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Long-term exposure to fine particle elemental components and mortality in Europe: Results from six European administrative cohorts within the ELAPSE project

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Sophia Rodopoulou, Massimo Stafoggia, Jie Chen, Kees de Hoogh, Mariska Bauwelinck, Amar J. Mehta, Jochem O. Klompmaker, Bente Oftedal, Danielle Vienneau, Nicole A.H. Janssen, Maciej Strak, Zorana J. Andersen, Matteo Renzi, Giulia Cesaroni, Carl Fredrik Nordheim, Terese Bekkevold, Richard Atkinson, Francesco Forastiere, Klea Katsouyanni, Bert Brunekreef & 2 more Evangelia Samoli, Gerard Hoek

Original languageEnglish
Article number152205
JournalScience of the Total Environment
Early online date8 Dec 2021
E-pub ahead of print8 Dec 2021
Published25 Feb 2022

Bibliographical note

Funding Information: This work was supported by Health Effects Institute (HEI), United States Research Agreement [grant number # 4954-RFA14-3/16-5-3 ]. Research described in this article was conducted under contract to the Health Effects Institute (HEI), an organization jointly funded by the United States Environmental Protection Agency (EPA) (Assistance Award No. R-82811201) and certain motor vehicle and engine manufacturers. The contents of this article do not necessarily reflect the views of HEI, or its sponsors, nor do they necessarily reflect the views and policies of the EPA or motor vehicle and engine manufacturers. Publisher Copyright: © 2021

King's Authors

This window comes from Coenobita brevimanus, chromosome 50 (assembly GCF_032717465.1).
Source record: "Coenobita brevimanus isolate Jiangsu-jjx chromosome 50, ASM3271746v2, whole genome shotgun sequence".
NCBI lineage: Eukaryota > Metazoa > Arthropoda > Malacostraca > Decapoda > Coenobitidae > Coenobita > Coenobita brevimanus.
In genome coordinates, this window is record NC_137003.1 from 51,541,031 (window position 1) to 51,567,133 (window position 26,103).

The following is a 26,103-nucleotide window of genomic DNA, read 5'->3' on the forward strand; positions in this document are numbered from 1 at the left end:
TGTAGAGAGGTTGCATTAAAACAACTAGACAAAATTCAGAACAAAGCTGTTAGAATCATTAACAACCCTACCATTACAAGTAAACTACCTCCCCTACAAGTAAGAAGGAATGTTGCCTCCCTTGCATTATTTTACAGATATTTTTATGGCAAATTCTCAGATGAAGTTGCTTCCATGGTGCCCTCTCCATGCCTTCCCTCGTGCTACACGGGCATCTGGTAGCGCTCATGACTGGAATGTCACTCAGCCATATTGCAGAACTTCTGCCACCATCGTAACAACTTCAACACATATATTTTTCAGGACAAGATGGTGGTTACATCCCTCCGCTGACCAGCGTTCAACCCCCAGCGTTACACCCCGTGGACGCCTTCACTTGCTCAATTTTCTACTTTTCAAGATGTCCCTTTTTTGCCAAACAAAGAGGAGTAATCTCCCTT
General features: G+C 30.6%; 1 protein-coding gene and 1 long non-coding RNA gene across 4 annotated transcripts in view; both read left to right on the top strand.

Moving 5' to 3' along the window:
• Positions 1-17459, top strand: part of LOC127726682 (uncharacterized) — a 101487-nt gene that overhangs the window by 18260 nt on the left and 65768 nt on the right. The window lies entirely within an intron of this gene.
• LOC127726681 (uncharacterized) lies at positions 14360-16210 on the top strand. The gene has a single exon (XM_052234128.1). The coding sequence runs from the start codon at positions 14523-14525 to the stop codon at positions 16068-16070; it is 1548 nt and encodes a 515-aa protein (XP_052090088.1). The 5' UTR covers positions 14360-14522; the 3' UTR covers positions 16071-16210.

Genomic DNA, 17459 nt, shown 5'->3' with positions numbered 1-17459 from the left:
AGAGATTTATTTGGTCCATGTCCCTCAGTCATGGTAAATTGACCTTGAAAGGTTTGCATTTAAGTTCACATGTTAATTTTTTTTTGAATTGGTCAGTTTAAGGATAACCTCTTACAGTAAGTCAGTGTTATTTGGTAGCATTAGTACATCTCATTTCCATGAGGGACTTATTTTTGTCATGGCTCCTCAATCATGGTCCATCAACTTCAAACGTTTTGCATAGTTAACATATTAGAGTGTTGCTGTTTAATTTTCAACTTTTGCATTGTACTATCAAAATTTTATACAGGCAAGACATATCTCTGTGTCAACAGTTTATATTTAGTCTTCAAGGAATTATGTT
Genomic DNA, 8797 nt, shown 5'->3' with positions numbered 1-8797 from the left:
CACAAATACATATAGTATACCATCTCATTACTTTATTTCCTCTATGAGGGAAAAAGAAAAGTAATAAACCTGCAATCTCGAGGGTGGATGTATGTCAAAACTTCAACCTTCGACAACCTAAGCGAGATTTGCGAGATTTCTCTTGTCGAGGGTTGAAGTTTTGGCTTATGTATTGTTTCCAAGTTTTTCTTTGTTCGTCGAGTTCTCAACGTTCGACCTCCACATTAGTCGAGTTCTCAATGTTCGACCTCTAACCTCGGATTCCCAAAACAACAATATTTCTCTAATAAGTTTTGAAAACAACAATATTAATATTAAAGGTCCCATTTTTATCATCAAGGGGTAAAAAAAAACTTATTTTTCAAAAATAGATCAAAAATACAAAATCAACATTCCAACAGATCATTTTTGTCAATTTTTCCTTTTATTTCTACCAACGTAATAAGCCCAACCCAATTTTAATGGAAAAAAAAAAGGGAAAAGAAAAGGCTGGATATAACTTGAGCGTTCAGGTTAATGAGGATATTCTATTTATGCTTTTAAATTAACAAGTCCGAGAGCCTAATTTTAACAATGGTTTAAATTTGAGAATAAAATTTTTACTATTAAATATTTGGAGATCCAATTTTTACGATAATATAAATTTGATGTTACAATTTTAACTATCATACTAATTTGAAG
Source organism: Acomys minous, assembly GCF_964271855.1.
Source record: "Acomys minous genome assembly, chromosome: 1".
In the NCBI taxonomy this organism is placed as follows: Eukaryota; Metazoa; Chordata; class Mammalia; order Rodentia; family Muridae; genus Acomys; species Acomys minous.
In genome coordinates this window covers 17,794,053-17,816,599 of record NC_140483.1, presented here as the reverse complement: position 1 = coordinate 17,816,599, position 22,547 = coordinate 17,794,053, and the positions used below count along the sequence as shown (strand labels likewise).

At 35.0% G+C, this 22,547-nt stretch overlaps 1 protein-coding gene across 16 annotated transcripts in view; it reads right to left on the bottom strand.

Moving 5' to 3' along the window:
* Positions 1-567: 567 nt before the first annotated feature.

Evidence for the association between long-term exposure to ambient particulate matter components and mortality from natural causes is sparse and inconsistent. We evaluated this association in six large administrative cohorts in the framework of the Effects of Low-Level Air Pollution: A Study in Europe (ELAPSE) project. We analyzed data from country-wide administrative cohorts in Norway, Denmark, the Netherlands, Belgium, Switzerland and in Rome (Italy). Annual 2010 mean concentrations of copper (Cu), iron (Fe), potassium (K), nickel (Ni), sulfur (S), silicon (Si), vanadium (V) and zinc (Zn) in fine particulate matter (PM2.5) were estimated using 100 × 100 m Europe-wide hybrid land use regression models assigned to the participants' residential addresses. We applied cohort-specific Cox proportional hazard models controlling for area- and individual-level covariates to evaluate associations with natural mortality. Two pollutant models adjusting for PM2.5 total mass or nitrogen dioxide (NO2) were also applied. We pooled cohort-specific estimates using a random effects meta-analysis. We included almost 27 million participants contributing more than 240 million person-years. All components except Zn were significantly associated with natural mortality [pooled Hazard Ratios (HRs) (95% CI): 1.037 (1.014, 1.060) per 5 ng/m3 Cu; 1.069 (1.031, 1.108) per 100 ng/m3 Fe; 1.039 (1.018, 1.062) per 50 ng/m3 K; 1.024 (1.006, 1.043) per 1 ng/m3 Ni; 1.036 (1.016, 1.057) per 200 ng/m3 S; 1.152 (1.048, 1.266) per 100 ng/m3 Si; 1.020 (1.006, 1.034) per 2 ng/m3 V]. Only K and Si were robust to PM2.5 or NO2 adjustment [pooled HRs (95% CI) per 50 ng/m3 in K: 1.025 (1.008, 1.044), 1.020 (0.999, 1.042) and per 100 ng/m3 in Si: 1.121 (1.039, 1.209), 1.068 (1.022, 1.117) adjusted for PM2.5 and NO2 correspondingly]. Our findings indicate an association of natural mortality with most components, which was reduced after adjustment for PM2.5 and especially NO2.

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